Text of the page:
3
$\begingroup$

I have a joint distribution of $(X,Y)$ where $Y$ is Bernoulli with $P(Y=1)=p=1-P(Y=0)$. The conditional distribution of $X$ given $Y=y$ is Normal with mean $\mu_y$ and variance $\sigma^2_y$: that is, a different mean and variance for each group.

They (therefore) have the following joint density:

$$f(x,y)=p^y(1-p)^{1-y}\frac{1}{\sqrt{2\pi\sigma^2_y}}\exp\left(-\frac{1}{2 \sigma^2_y}(x-\mu_y)^2\right).$$

How do I find the MLE for this model? The MLE of the $p$ parameter should just be the MLE of Bernoulli right?

Edit:

So I can see now that y is observed, so we have for instance:

$A = \{i \in \{1, \ldots, n\} \mid y_i = 0\}$

$B = \{i \in \{1, \ldots, n\} \mid y_i = 1\}$

logLikelihood: $$l(\theta)=l(p,\mu_0,\mu_1,\sigma_0,\sigma_1)=\sum_{i=1}^n\log f(x_i,y_i)=\sum_{i \in A}\log f(x_i,y_i)+\sum_{i \in B}\log f(x_i,y_i)$$ Differentiate e.g. w.r.t. $\mu_0$: $$\frac{\partial l(\theta)}{\partial \mu_0}=\frac{1}{\sigma^2_0}\sum_{i \in A}(x_i-\mu_0)\implies \hat{\mu}_0=\frac{1}{n_A}\sum_{i \in A}x_i$$

$\endgroup$
  • $\begingroup$ It depends if you assume $y$ is observed or not. $\endgroup$ – Duffau Apr 5 '16 at 21:31
  • $\begingroup$ I'm not sure, but does it even make sense if y is not observed? I'm thinking that maybe the MLE for mean and variance here are simply given by the usual formula but only using the relevant data ie. all x with y=0. $\endgroup$ – ChuckP Apr 5 '16 at 21:47
  • 1
    $\begingroup$ So yes it does make sense to if y is not observed, it's just not possible to compute the exact likelihood value. But you can still have a consistent estimator of the 5 parameters by using the EM-algorithm. $\endgroup$ – Duffau Apr 5 '16 at 21:51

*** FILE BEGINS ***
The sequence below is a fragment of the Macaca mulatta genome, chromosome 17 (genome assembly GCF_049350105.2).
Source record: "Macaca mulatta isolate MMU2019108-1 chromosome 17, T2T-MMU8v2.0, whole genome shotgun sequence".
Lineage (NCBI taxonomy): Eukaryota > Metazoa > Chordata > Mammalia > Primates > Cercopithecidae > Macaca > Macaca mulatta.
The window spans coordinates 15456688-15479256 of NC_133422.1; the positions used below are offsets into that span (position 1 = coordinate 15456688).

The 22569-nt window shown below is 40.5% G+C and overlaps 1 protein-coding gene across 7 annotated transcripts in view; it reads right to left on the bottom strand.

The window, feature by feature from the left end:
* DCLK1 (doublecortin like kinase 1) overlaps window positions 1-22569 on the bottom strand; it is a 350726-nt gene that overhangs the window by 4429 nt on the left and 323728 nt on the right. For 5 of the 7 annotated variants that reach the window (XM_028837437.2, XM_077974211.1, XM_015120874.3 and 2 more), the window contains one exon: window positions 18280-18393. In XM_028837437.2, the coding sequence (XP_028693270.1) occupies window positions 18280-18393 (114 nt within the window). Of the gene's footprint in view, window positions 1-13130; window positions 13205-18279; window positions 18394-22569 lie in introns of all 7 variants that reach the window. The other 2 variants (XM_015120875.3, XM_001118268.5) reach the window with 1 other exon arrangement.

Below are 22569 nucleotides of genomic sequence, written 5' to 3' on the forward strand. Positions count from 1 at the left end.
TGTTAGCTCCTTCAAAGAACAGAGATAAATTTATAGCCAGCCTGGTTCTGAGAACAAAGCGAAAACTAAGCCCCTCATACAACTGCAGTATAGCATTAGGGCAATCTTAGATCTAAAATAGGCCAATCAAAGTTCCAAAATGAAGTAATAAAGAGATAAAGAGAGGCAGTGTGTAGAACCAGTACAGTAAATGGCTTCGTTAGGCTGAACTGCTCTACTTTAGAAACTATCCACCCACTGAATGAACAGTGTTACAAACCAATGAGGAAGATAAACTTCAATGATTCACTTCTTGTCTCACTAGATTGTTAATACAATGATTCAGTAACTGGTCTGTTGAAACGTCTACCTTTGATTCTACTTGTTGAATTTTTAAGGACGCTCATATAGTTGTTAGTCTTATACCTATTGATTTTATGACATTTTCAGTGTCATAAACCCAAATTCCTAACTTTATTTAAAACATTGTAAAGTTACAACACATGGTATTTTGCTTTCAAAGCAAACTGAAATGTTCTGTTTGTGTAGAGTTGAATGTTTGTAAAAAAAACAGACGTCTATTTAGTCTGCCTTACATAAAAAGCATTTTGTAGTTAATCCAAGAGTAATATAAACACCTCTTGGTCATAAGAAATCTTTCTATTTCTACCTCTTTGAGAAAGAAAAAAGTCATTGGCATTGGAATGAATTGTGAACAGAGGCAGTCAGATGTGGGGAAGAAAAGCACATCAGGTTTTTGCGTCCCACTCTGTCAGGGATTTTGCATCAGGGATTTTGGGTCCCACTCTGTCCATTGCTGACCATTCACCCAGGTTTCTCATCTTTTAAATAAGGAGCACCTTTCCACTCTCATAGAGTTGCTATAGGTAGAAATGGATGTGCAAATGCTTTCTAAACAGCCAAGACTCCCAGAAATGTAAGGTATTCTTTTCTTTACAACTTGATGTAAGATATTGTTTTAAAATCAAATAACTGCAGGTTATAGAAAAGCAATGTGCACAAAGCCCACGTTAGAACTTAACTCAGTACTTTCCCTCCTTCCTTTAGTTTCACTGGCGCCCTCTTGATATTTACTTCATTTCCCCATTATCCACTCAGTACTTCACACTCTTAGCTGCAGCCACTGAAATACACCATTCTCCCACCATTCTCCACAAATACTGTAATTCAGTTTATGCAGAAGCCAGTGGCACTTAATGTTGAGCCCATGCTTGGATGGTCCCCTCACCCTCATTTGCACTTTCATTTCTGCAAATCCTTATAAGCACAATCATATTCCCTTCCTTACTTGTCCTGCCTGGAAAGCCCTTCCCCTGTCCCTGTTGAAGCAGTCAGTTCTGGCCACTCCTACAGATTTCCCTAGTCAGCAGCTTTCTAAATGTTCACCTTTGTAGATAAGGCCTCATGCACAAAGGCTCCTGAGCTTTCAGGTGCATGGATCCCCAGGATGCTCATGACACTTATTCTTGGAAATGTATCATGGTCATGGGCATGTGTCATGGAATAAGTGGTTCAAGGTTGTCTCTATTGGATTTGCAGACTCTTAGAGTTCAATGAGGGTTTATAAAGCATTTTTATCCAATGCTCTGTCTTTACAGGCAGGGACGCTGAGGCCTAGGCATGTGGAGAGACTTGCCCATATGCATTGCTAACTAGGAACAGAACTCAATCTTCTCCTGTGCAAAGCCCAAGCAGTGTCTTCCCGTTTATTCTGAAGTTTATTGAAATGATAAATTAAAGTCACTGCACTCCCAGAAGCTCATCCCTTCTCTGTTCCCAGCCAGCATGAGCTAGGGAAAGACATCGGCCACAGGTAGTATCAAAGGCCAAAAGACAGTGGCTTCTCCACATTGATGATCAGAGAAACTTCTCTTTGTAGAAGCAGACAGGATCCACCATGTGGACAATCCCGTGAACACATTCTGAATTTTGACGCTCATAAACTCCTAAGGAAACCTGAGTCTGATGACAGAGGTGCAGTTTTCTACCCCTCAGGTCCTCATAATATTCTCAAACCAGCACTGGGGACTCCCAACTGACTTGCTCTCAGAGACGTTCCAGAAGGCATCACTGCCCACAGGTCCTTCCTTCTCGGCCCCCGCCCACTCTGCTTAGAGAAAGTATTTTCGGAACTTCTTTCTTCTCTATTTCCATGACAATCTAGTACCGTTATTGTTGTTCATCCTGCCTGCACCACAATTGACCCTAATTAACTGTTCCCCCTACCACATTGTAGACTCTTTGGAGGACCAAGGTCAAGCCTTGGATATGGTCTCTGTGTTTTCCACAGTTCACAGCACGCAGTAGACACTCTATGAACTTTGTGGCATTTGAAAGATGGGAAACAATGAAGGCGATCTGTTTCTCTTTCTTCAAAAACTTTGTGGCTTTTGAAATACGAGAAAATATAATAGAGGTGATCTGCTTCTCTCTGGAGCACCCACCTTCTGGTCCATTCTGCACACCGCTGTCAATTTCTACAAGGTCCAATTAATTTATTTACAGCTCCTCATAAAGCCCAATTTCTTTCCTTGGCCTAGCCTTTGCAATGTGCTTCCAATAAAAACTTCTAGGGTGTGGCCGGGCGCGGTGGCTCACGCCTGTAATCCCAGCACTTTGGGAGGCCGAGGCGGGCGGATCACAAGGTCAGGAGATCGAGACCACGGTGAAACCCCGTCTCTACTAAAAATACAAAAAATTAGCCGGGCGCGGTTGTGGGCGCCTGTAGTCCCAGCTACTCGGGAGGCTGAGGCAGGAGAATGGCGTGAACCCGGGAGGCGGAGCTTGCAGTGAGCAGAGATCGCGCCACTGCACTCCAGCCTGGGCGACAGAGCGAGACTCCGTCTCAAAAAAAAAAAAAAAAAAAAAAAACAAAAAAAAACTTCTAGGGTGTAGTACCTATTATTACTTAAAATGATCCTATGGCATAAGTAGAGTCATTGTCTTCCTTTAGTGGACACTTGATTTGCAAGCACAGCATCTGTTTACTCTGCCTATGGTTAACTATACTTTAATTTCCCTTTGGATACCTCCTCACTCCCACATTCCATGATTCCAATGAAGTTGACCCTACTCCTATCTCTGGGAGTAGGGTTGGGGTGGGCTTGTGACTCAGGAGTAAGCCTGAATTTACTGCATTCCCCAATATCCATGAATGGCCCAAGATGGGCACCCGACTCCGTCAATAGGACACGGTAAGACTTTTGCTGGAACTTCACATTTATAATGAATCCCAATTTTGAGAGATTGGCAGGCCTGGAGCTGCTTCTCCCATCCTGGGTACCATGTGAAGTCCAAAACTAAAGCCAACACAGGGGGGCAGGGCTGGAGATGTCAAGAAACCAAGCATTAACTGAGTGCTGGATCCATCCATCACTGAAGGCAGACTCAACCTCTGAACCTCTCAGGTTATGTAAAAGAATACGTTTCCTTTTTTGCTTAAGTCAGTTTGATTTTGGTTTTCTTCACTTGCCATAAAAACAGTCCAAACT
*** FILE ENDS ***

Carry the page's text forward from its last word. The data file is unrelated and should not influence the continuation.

• 1
    $\begingroup$ Note that this is a very special case of ordinary least squares regression of $X$ against $Y$ with intercept $\mu_0$ and slope $\mu_1-\mu_0$. Thus all the usual theory and formulas apply without any change. $\endgroup$ – whuber Apr 5 '16 at 23:14
  • $\begingroup$ I tried to apply the formula in my edit, can you see if I'm on the right track? $\endgroup$ – ChuckP Apr 6 '16 at 0:07
2
$\begingroup$

Yes. Everything to the right of $p^y (1 - p)^{1 - y}$ is only a constant factor, so as a function of $p$ this whole expression is proportional to the Bernoulli likelihood.

$\endgroup$

Your Answer

By clicking “Post Your Answer”, you agree to our terms of service, privacy policy and cookie policy

Not the answer you're looking for? Browse other questions tagged or ask your own question.